Three women on a couch
The intensity of these women is incredible. All day they’ve sat on the couch, hats, coats and scarves firmly on, intently writing, talking and dreaming of a Vietnamese prime minister. They scribble down their thoughts on post it notes in Vietnamese and laugh along to the jokes of the interpreter.
All day the mood in the room has been enthusiastic. An intense buzz of excitement in English and Vietnamese clatters through the space after each question is asked in both languages. Ann and Hao work together at high speed to translate questions and answers and the rich discussion.
This group is a mix of first and second generation Vietnamese and a gathering which, under the title of ‘Prime Minister for the Day’, is a rare event that has managed to draw out the older and younger parts of the community. The two generations sit together and apart in different mixes, laughing with each other, and arguing as the younger ones organise the room.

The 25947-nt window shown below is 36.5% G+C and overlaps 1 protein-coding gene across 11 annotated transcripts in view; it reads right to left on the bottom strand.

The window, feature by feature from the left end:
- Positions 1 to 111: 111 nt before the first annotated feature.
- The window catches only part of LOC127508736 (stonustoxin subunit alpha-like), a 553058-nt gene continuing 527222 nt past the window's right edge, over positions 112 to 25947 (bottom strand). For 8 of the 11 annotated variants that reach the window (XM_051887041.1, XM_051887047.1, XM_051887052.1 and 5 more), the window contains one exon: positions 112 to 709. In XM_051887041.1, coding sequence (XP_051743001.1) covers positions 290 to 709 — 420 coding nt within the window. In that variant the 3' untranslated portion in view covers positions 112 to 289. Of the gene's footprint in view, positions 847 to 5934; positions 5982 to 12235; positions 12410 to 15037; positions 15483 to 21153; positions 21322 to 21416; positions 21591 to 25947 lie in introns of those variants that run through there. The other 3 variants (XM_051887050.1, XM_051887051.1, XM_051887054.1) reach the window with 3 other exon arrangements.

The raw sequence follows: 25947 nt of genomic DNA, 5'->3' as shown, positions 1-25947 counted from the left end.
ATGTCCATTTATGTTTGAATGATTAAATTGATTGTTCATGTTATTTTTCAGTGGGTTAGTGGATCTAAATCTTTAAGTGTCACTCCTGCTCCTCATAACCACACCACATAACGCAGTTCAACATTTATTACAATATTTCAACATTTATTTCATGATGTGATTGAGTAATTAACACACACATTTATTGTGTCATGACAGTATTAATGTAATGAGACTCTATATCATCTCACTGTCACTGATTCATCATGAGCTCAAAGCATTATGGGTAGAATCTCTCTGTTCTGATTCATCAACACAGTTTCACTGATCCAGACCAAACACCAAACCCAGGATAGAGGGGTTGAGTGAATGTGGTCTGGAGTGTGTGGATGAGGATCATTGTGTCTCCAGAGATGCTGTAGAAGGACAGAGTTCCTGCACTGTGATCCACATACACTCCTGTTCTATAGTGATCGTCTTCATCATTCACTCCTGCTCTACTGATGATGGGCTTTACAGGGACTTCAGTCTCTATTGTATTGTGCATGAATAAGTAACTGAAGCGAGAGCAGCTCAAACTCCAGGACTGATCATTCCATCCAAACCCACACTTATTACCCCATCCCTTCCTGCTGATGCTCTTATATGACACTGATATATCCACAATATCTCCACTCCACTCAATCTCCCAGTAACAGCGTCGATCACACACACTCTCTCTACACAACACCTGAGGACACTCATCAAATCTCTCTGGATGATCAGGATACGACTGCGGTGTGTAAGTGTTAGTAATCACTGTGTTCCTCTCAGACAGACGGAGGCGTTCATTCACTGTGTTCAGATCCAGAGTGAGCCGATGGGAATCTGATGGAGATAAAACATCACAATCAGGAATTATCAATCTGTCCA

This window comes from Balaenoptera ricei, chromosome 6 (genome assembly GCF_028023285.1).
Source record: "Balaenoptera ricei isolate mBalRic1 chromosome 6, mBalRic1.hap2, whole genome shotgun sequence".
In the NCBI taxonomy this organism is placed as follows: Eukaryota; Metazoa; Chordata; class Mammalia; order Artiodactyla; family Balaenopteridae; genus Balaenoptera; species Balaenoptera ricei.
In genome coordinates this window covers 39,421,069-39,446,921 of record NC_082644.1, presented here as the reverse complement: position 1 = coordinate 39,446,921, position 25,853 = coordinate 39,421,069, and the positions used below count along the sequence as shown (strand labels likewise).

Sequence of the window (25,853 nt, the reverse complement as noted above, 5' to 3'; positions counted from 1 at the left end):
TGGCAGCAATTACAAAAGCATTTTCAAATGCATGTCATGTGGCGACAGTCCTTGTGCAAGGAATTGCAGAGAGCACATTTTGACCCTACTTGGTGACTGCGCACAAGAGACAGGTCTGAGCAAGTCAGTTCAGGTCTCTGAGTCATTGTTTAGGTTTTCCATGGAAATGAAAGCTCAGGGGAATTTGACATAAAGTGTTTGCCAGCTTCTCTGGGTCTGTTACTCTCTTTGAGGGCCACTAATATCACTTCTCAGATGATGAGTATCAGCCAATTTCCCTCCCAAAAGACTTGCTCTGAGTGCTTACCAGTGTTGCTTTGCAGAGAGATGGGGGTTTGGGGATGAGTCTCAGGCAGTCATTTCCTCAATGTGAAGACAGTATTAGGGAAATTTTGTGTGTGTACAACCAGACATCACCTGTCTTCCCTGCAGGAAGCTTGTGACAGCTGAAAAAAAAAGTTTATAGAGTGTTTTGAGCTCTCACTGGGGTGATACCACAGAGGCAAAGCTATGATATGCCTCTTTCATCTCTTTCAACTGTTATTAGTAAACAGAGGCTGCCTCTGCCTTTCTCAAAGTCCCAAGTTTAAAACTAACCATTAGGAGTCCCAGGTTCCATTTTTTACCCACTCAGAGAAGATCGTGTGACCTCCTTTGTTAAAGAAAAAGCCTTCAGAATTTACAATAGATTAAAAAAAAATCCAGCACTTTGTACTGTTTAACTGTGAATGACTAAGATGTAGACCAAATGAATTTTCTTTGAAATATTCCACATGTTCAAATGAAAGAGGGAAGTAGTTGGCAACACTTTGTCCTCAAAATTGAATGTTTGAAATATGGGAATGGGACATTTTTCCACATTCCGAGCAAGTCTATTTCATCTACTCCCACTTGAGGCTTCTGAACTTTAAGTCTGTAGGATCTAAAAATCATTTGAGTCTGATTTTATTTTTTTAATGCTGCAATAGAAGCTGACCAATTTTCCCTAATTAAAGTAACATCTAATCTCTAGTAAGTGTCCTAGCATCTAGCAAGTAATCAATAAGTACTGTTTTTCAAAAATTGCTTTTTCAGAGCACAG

We meet in a room in a community centre, walls adorned by portraits of ‘ordinary’ Melbournians. These Vietnamese are ordinary too, in that their vision for a better Australia is similar to other stories we’ve heard: secure housing, multiculturalism embraced, indigenous history is respected, we all have secure work and people are healthy. This group has their own particular issues too: an integrated cyber network, Australian sovereignty over resources and strong laws to ensure food safety and security.
At the end of the day there is a room full of post it notes and butchers paper, covered in English and Vietnamese and people are smiling. Bodies and souls are further fed with a banquet sent by members of the Indian, Vietnamese and Middle Eastern communities.
The three women on the couch, keeping their hats, coats and scarves firmly on, become three women at a feast, in the middle of a strong and diverse community.